But, ok, you may argue that these research subjects were dead people, and criminals, with seemingly no rights perhaps. Obviously back then this remained unchallenged and even rights to a decent burial were apparently waivered due to the nature of the abhorrent crimes committed by the deceased. No one was there to fight for the rights of the decapitated one. Law was still evolving at the time, and deceased criminals were usually given over freely to science:

“Before the Anatomy Act of 1832, the only legal supply of corpses for anatomical purposes in the UK were those condemned to death and dissection by the courts. Those who were sentenced to dissection by the courts were often guilty of comparatively harsher crimes. Such sentences did not provide enough subjects for the medical schools and private anatomical schools (which did not require a licence before 1832). During the 18th century hundreds had been executed for trivial crimes, but by the 19th century only about 55 people were being sentenced to capital punishment each year. With the expansion of the medical schools, however, as many as 500 cadavers were needed annually” – read more on bodysnatching and grave robbing at https://en.wikipedia.org/wiki/Body_snatching .

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In case you were wondering, “The Anatomy Act 1832 (2 & 3 Will. IV c.75) is an Act of Parliament of the United Kingdom that gave freer licence to doctors, teachers of anatomy and bona fide medical students to dissect donated bodies. It was enacted in response to public revulsion at the illegal trade in corpses” – again, read more about that at https://en.wikipedia.org/wiki/Anatomy_Act_1832 . And, note the use of the word ‘donated’. After 1832 it was only donated dead people that scientists were legally allowed to experiment on. Well, in the UK anyway.

But that’s just dead people. What about the living? Research ethics have also evolved over the last century. Some head-shaking cases that helped us to determine our moral compass on these matters included:

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By turns these experiments caused different kinds of outcries and resulted in a firming up of what is nowadays considered good ethical practice for research. Learning can essentially be reduced to the following guidelines:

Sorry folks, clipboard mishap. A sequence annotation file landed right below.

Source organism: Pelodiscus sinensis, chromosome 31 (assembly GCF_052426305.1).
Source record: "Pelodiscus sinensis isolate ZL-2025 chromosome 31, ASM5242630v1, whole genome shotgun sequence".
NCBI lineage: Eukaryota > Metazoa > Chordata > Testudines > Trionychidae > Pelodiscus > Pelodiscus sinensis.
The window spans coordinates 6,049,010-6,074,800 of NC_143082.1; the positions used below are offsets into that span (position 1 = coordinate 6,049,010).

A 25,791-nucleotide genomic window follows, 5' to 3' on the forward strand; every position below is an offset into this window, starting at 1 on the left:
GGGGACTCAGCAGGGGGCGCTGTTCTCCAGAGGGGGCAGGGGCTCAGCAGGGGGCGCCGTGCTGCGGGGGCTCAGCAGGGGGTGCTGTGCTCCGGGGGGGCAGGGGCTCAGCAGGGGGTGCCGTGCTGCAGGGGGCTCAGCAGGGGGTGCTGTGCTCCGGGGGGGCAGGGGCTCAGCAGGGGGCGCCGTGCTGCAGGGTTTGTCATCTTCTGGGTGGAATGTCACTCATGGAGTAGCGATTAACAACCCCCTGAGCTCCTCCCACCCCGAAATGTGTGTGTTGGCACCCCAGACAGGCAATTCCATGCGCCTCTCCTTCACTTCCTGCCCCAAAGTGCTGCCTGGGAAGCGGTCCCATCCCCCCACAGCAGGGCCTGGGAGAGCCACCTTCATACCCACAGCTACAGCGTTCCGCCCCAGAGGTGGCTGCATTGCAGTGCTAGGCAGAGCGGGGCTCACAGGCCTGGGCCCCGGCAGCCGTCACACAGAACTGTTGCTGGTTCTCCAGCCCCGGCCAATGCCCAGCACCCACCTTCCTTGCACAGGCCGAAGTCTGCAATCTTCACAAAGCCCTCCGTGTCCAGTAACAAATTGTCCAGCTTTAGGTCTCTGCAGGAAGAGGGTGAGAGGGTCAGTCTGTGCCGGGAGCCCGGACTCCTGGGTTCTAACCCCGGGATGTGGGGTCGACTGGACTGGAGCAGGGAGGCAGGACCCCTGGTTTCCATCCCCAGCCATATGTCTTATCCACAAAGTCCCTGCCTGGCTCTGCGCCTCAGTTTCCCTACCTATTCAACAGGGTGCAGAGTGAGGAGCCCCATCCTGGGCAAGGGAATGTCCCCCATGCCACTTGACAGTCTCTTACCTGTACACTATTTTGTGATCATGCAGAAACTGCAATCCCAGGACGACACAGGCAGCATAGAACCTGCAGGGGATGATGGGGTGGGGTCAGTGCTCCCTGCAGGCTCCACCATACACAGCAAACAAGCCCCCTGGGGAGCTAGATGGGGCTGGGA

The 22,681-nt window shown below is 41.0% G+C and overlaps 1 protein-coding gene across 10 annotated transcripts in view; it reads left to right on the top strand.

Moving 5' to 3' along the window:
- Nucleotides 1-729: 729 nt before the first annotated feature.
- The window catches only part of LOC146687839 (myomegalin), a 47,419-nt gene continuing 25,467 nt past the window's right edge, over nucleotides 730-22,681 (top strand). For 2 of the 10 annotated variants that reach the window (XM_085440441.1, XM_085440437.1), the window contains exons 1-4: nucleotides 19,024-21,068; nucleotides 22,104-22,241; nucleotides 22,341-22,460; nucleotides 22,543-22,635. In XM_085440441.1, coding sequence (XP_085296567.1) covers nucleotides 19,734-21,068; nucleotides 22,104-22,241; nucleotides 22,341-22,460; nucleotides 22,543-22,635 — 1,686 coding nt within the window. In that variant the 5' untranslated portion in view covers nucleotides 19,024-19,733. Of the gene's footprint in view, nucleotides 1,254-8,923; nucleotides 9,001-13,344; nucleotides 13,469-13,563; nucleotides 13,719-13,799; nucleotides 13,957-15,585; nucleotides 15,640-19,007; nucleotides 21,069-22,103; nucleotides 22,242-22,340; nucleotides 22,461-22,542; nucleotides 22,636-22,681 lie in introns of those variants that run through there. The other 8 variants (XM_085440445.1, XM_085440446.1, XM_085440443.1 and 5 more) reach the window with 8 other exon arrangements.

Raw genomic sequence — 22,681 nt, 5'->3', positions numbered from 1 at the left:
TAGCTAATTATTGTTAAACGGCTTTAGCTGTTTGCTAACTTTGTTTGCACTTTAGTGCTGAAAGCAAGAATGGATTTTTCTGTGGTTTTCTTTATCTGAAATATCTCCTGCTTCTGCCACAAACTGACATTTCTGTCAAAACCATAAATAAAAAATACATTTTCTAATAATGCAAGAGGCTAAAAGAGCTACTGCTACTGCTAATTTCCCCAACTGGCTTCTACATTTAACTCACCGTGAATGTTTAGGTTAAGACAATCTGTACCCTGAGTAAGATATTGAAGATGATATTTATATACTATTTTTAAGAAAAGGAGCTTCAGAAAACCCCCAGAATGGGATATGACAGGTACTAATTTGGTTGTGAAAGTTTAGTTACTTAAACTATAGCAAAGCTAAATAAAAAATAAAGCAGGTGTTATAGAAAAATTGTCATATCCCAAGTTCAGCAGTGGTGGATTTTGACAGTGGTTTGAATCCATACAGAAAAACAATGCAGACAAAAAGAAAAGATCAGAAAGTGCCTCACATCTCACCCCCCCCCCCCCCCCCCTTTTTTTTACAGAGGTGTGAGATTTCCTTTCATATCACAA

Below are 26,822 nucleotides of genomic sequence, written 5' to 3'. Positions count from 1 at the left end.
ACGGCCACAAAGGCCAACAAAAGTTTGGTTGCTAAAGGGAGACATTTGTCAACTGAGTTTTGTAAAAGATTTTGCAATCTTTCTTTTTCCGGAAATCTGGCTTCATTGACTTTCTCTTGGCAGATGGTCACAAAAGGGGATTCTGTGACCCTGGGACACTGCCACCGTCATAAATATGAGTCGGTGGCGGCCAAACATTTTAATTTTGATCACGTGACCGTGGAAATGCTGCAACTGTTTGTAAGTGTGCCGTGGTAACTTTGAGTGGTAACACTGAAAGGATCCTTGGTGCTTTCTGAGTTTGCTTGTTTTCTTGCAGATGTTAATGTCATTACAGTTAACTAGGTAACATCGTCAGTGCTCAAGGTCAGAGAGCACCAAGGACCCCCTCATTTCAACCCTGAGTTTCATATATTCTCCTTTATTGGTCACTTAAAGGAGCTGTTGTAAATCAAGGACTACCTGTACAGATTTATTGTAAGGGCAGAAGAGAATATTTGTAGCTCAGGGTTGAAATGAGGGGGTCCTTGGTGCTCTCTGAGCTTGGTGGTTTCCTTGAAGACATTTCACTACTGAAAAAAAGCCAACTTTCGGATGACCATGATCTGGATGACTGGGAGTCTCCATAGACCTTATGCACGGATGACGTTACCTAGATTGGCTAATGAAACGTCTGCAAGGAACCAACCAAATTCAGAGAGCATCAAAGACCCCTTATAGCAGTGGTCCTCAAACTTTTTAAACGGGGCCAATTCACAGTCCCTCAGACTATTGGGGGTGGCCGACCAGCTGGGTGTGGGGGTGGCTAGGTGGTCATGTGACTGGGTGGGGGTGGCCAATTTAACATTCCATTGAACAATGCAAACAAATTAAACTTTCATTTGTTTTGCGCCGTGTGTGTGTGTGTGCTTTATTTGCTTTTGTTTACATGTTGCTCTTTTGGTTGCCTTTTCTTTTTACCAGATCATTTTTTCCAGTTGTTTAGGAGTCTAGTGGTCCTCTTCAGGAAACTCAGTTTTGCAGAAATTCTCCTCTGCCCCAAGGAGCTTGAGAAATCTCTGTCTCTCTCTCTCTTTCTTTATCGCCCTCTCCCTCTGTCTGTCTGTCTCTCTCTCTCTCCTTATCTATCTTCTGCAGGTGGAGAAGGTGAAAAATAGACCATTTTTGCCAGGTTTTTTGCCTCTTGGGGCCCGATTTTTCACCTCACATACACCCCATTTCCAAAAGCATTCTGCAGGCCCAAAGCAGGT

• Obtain informed consent from research participants – trickier with minors and definitely to be thoroughly gained with parents as well
  • Obtain permission and informed consent also from any relevant authorities or organisations, and those in positions of managerial responsibility
  • Obtain ethical approval from any university ethics committees required
  • Do not deceive any of them about the aims of your research
  • Fully explain the purpose of your research, what you are doing, how and why
  • Give all concerned the right to withdraw at any time
  • Fully assure participants of confidentiality and anonymity
  • Do not harm your research participants emotionally, psychologically, physically or otherwise
  • Offer to debrief participants after the research, to discuss what happened in depth if required
  • Offer to stay in touch and share contact details and results

On reflection, I don’t think Dr Frankenstein ever asked his Monster if he wanted to be brought to life. And I don’t think we can say there was no harm done there, on quite a few levels. So, yes, by today’s standards Dr Frankenstein’s research was definitely unethical. However, Mary Shelley did preserve the Monster’s identity and therefore provided anonymity by not giving him a name…

Then again, confidentiality was totally blown!

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PS: You can read lots more interesting accounts and reports of 19th century shenanigans in Christopher Edge’s book if you get hold of a copy. See e.g. https://www.amazon.co.uk/Rollercoasters-19th-Century-Non-Fiction-Christopher-Edge/dp/0198357400 for more details.